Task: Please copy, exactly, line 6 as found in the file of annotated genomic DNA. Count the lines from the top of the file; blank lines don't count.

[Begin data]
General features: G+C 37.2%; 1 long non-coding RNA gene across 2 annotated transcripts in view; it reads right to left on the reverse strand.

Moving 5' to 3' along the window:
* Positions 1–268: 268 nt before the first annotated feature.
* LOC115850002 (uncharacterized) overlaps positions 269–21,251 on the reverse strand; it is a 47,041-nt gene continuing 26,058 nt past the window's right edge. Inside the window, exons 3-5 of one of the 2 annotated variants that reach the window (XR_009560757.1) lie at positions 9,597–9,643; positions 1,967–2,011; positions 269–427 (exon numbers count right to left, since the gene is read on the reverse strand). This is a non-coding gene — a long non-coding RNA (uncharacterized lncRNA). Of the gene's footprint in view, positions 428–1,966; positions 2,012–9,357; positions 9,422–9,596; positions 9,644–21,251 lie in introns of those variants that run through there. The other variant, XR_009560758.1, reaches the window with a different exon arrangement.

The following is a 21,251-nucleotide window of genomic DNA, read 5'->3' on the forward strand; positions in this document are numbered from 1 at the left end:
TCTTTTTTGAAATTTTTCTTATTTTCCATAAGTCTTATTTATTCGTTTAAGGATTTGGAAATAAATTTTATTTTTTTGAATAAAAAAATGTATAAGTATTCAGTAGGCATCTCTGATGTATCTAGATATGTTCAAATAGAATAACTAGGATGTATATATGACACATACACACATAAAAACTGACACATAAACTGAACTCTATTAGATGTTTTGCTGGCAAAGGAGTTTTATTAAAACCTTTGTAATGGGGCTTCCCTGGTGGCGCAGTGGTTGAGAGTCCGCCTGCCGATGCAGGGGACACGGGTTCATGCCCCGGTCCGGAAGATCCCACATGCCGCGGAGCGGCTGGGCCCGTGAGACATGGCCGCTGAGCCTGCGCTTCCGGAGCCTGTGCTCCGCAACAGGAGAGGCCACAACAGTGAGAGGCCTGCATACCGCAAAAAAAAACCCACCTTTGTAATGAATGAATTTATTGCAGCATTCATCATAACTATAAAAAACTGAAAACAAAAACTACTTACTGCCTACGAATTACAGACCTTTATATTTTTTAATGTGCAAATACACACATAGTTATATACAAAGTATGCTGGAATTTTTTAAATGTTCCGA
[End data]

TCTTTTTTGAAATTTTTCTTATTTTCCATAAGTCTTATTTATTCGTTTAAGGATTTGGAAATAAATTTTATTTTTTTGAATAAAAAAATGTATAAGTATTCAGTAGGCATCTCTGATGTATCTAGATATGTTCAAATAGAATAACTAGGATGTATATATGACACATACACACATAAAAACTGACACATAAACTGAACTCTATTAGATGTTTTGCTGGCAAAGGAGTTTTATTAAAACCTTTGTAATGGGGCTTCCCTGGTGGCGCAGTGGTTGAGAGTCCGCCTGCCGATGCAGGGGACACGGGTTCATGCCCCGGTCCGGAAGATCCCACATGCCGCGGAGCGGCTGGGCCCGTGAGACATGGCCGCTGAGCCTGCGCTTCCGGAGCCTGTGCTCCGCAACAGGAGAGGCCACAACAGTGAGAGGCCTGCATACCGCAAAAAAAAACCCACCTTTGTAATGAATGAATTTATTGCAGCATTCATCATAACTATAAAAAACTGAAAACAAAAACTACTTACTGCCTACGAATTACAGACCTTTATATTTTTTAATGTGCAAATACACACATAGTTATATACAAAGTATGCTGGAATTTTTTAAATGTTCCGA